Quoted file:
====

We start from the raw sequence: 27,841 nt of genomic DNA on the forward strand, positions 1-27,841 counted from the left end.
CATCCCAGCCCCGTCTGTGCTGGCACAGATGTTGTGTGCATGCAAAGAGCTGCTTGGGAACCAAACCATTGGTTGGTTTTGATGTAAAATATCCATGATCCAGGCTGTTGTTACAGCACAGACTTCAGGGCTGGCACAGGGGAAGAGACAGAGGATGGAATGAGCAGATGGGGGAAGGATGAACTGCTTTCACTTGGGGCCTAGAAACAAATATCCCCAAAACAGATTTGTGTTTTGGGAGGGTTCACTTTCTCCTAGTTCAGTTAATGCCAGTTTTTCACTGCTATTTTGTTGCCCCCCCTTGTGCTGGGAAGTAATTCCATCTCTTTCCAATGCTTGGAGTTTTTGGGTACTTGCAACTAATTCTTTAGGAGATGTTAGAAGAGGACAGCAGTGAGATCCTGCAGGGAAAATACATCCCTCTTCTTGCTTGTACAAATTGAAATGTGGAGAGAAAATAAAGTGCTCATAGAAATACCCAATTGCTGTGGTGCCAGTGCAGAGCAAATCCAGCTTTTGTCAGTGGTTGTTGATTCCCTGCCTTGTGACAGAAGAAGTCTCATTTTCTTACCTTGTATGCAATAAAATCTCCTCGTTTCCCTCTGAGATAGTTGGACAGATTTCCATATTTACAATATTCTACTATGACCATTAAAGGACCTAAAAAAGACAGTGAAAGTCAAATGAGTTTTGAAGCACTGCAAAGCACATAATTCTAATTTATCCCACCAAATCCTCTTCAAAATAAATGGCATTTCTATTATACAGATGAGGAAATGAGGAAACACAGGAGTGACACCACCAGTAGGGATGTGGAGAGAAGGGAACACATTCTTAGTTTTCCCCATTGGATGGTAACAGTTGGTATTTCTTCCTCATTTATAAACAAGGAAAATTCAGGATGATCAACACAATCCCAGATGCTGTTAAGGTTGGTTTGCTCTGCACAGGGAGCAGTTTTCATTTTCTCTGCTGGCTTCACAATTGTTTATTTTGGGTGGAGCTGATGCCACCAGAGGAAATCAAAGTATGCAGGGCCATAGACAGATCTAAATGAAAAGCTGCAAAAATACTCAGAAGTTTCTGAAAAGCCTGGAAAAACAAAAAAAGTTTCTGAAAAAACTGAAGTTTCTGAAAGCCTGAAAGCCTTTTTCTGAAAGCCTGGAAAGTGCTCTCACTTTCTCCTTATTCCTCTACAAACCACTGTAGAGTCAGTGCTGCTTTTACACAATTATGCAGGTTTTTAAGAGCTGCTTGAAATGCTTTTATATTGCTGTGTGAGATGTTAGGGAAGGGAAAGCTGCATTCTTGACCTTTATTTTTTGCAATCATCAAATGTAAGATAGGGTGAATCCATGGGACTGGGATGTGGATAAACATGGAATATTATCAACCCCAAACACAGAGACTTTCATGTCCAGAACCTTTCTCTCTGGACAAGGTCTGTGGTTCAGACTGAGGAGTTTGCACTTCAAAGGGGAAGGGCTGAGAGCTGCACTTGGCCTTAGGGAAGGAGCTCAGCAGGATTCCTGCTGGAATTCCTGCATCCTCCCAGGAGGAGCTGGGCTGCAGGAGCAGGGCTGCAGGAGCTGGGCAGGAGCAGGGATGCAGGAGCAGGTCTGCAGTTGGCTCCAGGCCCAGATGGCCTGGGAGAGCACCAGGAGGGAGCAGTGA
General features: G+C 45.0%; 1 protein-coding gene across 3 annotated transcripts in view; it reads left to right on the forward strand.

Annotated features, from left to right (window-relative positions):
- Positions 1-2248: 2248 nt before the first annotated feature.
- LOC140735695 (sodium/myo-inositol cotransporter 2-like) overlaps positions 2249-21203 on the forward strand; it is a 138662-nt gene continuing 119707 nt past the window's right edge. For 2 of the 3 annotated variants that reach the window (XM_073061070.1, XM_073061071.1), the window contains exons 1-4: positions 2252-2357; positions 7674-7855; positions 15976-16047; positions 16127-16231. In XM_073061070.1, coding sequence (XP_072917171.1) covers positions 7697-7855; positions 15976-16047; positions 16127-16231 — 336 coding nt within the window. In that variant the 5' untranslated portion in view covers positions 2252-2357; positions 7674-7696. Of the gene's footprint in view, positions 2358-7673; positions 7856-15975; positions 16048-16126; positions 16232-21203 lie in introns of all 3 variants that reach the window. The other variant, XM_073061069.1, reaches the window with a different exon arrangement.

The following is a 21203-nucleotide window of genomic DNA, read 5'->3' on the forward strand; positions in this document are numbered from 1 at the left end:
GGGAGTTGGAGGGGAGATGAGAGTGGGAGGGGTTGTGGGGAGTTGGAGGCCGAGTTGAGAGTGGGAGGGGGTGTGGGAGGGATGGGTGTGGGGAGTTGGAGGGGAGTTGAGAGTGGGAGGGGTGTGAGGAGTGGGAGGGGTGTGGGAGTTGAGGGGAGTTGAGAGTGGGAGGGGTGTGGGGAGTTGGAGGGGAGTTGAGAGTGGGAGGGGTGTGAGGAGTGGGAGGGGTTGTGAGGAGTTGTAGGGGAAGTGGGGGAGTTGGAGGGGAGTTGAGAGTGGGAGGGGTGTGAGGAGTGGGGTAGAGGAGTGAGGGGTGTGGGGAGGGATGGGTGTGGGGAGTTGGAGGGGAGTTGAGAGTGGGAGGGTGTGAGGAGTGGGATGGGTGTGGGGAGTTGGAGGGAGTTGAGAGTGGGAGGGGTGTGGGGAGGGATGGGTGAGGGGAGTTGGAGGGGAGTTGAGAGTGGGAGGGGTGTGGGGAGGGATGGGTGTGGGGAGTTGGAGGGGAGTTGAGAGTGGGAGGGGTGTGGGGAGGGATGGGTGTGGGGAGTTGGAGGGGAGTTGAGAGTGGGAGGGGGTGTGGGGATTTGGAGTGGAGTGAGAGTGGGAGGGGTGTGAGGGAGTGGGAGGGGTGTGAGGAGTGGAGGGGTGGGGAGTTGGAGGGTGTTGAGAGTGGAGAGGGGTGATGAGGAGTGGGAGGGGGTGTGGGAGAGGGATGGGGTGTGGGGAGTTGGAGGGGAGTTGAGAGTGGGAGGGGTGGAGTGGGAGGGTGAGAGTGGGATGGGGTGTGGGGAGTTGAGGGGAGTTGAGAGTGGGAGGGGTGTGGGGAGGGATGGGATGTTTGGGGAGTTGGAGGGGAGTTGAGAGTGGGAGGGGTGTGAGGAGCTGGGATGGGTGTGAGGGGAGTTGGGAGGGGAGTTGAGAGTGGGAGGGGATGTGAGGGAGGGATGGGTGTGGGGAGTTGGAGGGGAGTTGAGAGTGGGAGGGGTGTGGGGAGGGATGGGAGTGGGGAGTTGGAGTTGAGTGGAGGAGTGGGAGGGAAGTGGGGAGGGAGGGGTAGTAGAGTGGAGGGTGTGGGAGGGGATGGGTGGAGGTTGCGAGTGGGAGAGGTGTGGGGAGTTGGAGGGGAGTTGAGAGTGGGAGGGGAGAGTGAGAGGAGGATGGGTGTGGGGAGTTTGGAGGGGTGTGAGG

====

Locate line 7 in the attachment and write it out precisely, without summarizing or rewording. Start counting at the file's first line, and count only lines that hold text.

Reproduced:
The following is a 21203-nucleotide window of genomic DNA, read 5'->3' on the forward strand; positions in this document are numbered from 1 at the left end: